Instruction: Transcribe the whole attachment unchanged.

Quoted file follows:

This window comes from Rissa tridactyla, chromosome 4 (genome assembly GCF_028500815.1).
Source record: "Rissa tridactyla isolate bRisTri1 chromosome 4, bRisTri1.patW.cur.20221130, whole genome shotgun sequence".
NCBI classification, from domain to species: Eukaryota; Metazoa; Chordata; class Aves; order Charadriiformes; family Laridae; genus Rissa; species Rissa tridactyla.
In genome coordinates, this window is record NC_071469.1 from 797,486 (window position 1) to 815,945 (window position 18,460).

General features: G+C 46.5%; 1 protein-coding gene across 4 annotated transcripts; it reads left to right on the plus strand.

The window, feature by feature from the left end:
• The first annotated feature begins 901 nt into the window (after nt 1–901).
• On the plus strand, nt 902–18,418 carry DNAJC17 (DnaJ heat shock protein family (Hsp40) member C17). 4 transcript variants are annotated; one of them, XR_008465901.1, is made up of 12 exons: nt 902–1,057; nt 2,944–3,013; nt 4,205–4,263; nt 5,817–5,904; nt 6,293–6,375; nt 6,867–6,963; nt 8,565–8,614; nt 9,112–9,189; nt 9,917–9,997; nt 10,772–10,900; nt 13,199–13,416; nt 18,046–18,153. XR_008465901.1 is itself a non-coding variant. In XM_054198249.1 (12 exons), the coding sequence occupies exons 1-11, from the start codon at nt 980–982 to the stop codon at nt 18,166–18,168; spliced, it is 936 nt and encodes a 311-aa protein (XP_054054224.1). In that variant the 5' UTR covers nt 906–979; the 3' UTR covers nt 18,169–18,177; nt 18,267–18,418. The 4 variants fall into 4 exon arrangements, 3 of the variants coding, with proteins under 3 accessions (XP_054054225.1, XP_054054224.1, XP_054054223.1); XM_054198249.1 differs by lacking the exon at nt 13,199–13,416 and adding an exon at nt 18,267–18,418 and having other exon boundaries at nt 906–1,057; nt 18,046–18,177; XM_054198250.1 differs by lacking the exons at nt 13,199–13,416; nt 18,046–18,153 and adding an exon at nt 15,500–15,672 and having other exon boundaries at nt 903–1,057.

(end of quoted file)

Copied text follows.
This window comes from Rissa tridactyla, chromosome 4 (genome assembly GCF_028500815.1).
Source record: "Rissa tridactyla isolate bRisTri1 chromosome 4, bRisTri1.patW.cur.20221130, whole genome shotgun sequence".
NCBI classification, from domain to species: Eukaryota; Metazoa; Chordata; class Aves; order Charadriiformes; family Laridae; genus Rissa; species Rissa tridactyla.
In genome coordinates, this window is record NC_071469.1 from 797,486 (window position 1) to 815,945 (window position 18,460).

General features: G+C 46.5%; 1 protein-coding gene across 4 annotated transcripts; it reads left to right on the plus strand.

The window, feature by feature from the left end:
• The first annotated feature begins 901 nt into the window (after nt 1–901).
• On the plus strand, nt 902–18,418 carry DNAJC17 (DnaJ heat shock protein family (Hsp40) member C17). 4 transcript variants are annotated; one of them, XR_008465901.1, is made up of 12 exons: nt 902–1,057; nt 2,944–3,013; nt 4,205–4,263; nt 5,817–5,904; nt 6,293–6,375; nt 6,867–6,963; nt 8,565–8,614; nt 9,112–9,189; nt 9,917–9,997; nt 10,772–10,900; nt 13,199–13,416; nt 18,046–18,153. XR_008465901.1 is itself a non-coding variant. In XM_054198249.1 (12 exons), the coding sequence occupies exons 1-11, from the start codon at nt 980–982 to the stop codon at nt 18,166–18,168; spliced, it is 936 nt and encodes a 311-aa protein (XP_054054224.1). In that variant the 5' UTR covers nt 906–979; the 3' UTR covers nt 18,169–18,177; nt 18,267–18,418. The 4 variants fall into 4 exon arrangements, 3 of the variants coding, with proteins under 3 accessions (XP_054054225.1, XP_054054224.1, XP_054054223.1); XM_054198249.1 differs by lacking the exon at nt 13,199–13,416 and adding an exon at nt 18,267–18,418 and having other exon boundaries at nt 906–1,057; nt 18,046–18,177; XM_054198250.1 differs by lacking the exons at nt 13,199–13,416; nt 18,046–18,153 and adding an exon at nt 15,500–15,672 and having other exon boundaries at nt 903–1,057.